Leeward of Christmas
Get Busy Living, Or Get Busy Dying
Pierre Tristam/Daytona Beach News-Journal, December 5, 2006
Near the beginning of his “Travels With Charley,” John Steinbeck explains why, at 58, he interrupted his comfortably rich and famous life to make a taxing solo trip across the United States. “I had seen so many begin to pack their lives in cotton wool, smother their impulses, hood their passions, and gradually retire from their manhood into a kind of spiritual and physical semi-invalidism. In this they are encouraged by wives and relatives, and it’s such a sweet trap,” he wrote. “I knew that ten or twelve thousand miles driving a truck, alone and unattended, over every kind of road, would be hard work, but to me it represented the antidote for the professional sick man. And in my own life I am not willing to trade quality for quantity. If this projected journey should prove too much then it was time to go anyway.”
He lived just eight more years after his trip, dying at age 66, which is to say barely past middle age by contemporary standards of what’s expected of us: Life expectancy (77 years and aging) isn’t just a demographic statistic anymore. Living long is the unspoken obligation of every American, if not for one’s own sake then at least for the sake of appearances (and, obviously, the health-care industry). Other people’s long lives make the young feel better about their hope of scraping immortality.
The soldiery duty of old age brooks no dodgers, either. Late-age suicide, which seems to me a perfectly reasonable way to call it a day on one’s own terms, and probably the single-most courageous act in a life lived to the fullest, is still barely on the fringe of the acceptable—even when dignified assistance is available. (Oregon legalized physician-assisted suicide in 1997 but has averaged just 31cases a year since). It’s not the young and virile whom armies should send into battle, but the old. Give them a last crack at a more meaningful exit. If it was a choice between assisted living and a war theater, there’s no question which I’d rather be condemned to. Nothing approaches the conscious vegetative state of assisted living.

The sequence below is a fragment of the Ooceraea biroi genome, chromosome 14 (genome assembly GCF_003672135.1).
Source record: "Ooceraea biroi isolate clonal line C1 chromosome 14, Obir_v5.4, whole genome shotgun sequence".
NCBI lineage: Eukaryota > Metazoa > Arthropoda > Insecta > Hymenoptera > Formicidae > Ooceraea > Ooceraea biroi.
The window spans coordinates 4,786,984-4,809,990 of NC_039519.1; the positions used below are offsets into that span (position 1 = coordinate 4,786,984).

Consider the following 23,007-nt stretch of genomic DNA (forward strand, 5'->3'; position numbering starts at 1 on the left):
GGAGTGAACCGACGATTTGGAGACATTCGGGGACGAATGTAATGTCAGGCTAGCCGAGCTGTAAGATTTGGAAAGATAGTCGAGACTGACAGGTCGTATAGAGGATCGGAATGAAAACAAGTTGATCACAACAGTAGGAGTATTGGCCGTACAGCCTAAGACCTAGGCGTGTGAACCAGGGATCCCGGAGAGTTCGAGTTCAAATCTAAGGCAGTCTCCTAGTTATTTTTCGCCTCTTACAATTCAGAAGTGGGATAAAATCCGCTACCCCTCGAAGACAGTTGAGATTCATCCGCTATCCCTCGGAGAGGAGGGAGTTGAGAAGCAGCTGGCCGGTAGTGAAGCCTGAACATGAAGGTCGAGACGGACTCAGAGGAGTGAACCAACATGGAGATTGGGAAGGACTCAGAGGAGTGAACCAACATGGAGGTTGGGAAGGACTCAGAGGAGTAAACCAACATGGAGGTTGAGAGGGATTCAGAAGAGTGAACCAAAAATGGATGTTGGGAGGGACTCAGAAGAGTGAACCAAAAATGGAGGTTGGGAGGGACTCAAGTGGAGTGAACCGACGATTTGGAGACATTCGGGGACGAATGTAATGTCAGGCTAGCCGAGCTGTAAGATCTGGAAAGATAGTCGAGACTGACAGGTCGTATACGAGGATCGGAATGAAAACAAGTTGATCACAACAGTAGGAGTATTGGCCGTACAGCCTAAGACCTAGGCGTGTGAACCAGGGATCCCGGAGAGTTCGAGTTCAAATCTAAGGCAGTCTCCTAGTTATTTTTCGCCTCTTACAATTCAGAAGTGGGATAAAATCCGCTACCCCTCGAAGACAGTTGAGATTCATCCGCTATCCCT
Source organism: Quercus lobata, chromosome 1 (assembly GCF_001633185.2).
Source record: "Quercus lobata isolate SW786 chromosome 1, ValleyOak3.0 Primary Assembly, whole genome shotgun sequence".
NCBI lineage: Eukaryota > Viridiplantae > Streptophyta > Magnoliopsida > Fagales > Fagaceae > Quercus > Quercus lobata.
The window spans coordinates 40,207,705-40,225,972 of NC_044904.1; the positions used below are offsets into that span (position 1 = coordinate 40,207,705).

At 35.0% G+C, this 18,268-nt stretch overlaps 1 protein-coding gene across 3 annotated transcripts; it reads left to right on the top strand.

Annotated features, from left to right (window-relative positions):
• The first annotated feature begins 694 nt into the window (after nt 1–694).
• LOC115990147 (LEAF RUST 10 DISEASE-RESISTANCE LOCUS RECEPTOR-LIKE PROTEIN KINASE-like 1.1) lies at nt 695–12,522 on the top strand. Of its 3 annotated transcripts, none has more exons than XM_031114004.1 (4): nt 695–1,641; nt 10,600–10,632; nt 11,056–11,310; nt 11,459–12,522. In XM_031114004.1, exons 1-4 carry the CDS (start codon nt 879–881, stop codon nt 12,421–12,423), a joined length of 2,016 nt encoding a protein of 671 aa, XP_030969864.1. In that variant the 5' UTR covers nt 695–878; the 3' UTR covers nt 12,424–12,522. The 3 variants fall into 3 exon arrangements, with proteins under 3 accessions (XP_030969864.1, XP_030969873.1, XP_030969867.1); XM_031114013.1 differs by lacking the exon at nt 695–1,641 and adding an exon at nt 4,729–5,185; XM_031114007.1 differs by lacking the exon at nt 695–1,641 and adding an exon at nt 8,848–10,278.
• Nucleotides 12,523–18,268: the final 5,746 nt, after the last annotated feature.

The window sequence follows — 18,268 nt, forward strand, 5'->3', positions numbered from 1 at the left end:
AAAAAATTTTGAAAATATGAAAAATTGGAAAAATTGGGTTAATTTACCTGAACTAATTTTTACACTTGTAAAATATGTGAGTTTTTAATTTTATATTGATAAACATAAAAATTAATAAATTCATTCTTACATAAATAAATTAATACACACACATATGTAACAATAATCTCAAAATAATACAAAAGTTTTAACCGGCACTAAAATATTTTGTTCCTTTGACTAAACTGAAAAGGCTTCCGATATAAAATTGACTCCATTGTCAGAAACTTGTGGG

That, I think, is what Steinbeck meant when he said that he “did not want to surrender fierceness for a small gain in yardage.” His willingness to live with abandon and take his hangovers “as a consequence, not as a punishment” even in his late age would be an affront to the way we’re required to plod toward our inalienable expectancy now. It’s not just about living long, but living quietly, carefully, battling risk, cholesterol and blood pressure like they’re the true axis of evil. Those 50,000-odd Americans past 90 who still draw a paycheck because they reject the frankly absurd notion of retirement are like the John Glenns who hop on a space shuttle in their mid-70s—heroic curiosities for the chat shows, but not models. It’s not as if corporate America or NASA is recruiting from the over-70 set.
As luck had it, my paperback copy of “Travels With Charley”—itself aged way beyond its years after two cross-country trips and several readings—was resting the other day on top of a magazine whose cover story was about that emerging craze of the post-Adkins age: the “Calorie Restriction” diet. Or what it’s like to spend “a lifetime lived as close to the brink of starvation as your body can stand, in exchange for the promise of a life span longer than any human has ever known.” Every meal has to be calibrated against the week’s intakes, every cheeseburger paid for with sacrifices before and after, invitations for drinks and dinners declined for the sake of the righteous path. All for a longer life. It seems to me a one-way ticket and self-booking into a Siberian prison would achieve the same result, more cheaply and less miserably.
It’s early December, that leeward part of the Christmas season when everything blows the way of excess and indulgence: food, drink, debt, sex, even good will and piety—a month of life lived more than endured. Gluttony of course isn’t love of life. It’s just embracing citizenship in “Fast Food Nation.” And if guilt is the Christmas season’s fourth law of physics (for every pleasurable action there’s a ladle-full of remorse), there’s no point to it all. But long before Christianity co-opted the season there was about this time a celebration common to cultures pagan or devout from here to Bengal: The celebration of light as life-giving, of life worth its excesses. The cynics and puritans will read hedonism into this. Not at all. Hedonism is the sweet trap of “spiritual and physical semi-invalidism.” It’s life for Medicare’s sake.
For God’s sake, there’s more to life than mere living, as Steinbeck and Christmas are here to remind us.